Now, unrecognised private schools may function with significantly lesser space than that was stipulated
Jasleen Kaur | March 29, 2013
Unrecognised private schools in the national capital seem to have finally caught a break from the stringent norms on space that are a part of enforcing the right to education (RTE).
Recognition from any municipal, state or central education board hinges on the schools adhering to strictures of the RTE Act on minimum space including classroom space and playground. With the RTE Act mandating the closure of all unrecognised schools that don't meet its guidelines by March 31, 2013, the Delhi government's decision to lower the bar for space comes as a reprieve to many.
These schools have remained unrecognised so far because of failure to comply with many standards set by the state government, only one of which was land requirement. The threshold for space for a school had been earlier set at 800 sq m in the Delhi Master Plan 2021.
But now, with the relaxed norms, unrecognised primary schools can make do with 200 sq m of space instead of the mandated 800 sq m and middle schools can function out of 700 sq m of space instead of the 1,000 sq m as per the RTE guidelines.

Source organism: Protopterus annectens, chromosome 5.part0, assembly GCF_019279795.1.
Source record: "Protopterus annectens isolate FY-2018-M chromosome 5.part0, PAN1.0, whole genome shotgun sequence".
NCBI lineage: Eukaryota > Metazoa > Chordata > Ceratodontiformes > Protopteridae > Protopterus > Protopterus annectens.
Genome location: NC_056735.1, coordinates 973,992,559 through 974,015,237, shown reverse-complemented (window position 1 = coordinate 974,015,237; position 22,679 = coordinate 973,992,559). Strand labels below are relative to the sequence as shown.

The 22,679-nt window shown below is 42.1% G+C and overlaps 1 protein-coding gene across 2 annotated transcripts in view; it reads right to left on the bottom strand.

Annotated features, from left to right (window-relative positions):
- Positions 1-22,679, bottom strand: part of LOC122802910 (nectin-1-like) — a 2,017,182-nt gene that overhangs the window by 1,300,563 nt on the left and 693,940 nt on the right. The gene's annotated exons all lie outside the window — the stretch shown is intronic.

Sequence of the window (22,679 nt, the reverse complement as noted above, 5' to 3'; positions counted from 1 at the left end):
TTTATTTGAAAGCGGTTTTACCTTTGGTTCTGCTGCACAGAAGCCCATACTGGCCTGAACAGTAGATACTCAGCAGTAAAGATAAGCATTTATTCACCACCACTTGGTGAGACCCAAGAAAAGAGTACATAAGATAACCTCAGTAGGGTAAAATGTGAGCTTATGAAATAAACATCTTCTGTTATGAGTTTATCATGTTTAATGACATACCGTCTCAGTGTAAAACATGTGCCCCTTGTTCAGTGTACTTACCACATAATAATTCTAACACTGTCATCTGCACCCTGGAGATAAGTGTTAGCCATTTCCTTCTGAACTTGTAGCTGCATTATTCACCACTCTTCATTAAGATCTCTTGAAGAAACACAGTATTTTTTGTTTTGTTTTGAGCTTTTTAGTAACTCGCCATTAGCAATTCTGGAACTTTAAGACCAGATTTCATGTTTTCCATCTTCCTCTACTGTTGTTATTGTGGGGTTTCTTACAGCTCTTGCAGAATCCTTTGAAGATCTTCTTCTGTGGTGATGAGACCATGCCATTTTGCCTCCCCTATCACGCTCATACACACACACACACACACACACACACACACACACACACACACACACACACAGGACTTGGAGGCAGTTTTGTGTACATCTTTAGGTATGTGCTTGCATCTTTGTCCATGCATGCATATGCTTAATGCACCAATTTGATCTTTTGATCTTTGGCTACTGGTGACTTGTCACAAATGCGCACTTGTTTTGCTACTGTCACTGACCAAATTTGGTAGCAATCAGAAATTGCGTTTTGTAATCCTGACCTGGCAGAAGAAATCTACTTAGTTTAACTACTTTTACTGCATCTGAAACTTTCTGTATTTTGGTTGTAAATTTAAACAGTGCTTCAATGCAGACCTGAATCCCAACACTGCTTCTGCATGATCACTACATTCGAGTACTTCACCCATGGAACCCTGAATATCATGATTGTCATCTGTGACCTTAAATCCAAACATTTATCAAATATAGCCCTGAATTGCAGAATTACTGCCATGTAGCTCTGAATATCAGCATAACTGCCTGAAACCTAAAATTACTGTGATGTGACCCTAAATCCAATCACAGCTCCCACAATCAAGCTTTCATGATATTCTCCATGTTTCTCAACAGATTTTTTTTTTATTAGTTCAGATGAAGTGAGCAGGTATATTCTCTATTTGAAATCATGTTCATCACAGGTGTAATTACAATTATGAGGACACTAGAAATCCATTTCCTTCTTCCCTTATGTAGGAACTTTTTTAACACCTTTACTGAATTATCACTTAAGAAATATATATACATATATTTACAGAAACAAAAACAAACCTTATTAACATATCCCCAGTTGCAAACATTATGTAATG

According to the RTE guidelines, no school, other than the ones established, ownedd or controlled by a government will be allowed to be established or function (if established before the Act came into force) without a government recognition. The Act had mandated that such schools should get government approval by meeting the minimum standards on infrastructure and teaching staff.
One of the other conditions set was that schools had to match their teachers' salaries with that paid to government school teachers.
The Act, which came into force on April 1, 2010, gave three years to such schools to get recognition from the government. With the period ending on March 31, 2013, any school which has failed to comply by then will be fined Rs 10,000 a day.
Before the enforcement of the RTE Act, unrecognised schools till class VIII could be run and they could get recognition while operating.
The unrecognised schools, which may not have adequate infrastructure and resources, teach lakhs of children across the country.
More than three lakh such 'budget schools' operate in the country. In Delhi alone, around four lakh students are estimated to be studying in 2,235 such schools, out of the total 7,469 schools in the national capital.
Only a few of the unrecognised schools charge high fees and meet most infrastructure norms but most are low fee-charging schools operated from homes. They are affordable mainly because they lack the expensive infrastructure and qualified teachers mandated by the government rules.
Parents from the low-income groups have increasingly switched their children from free government schools to fee-paying private ones.
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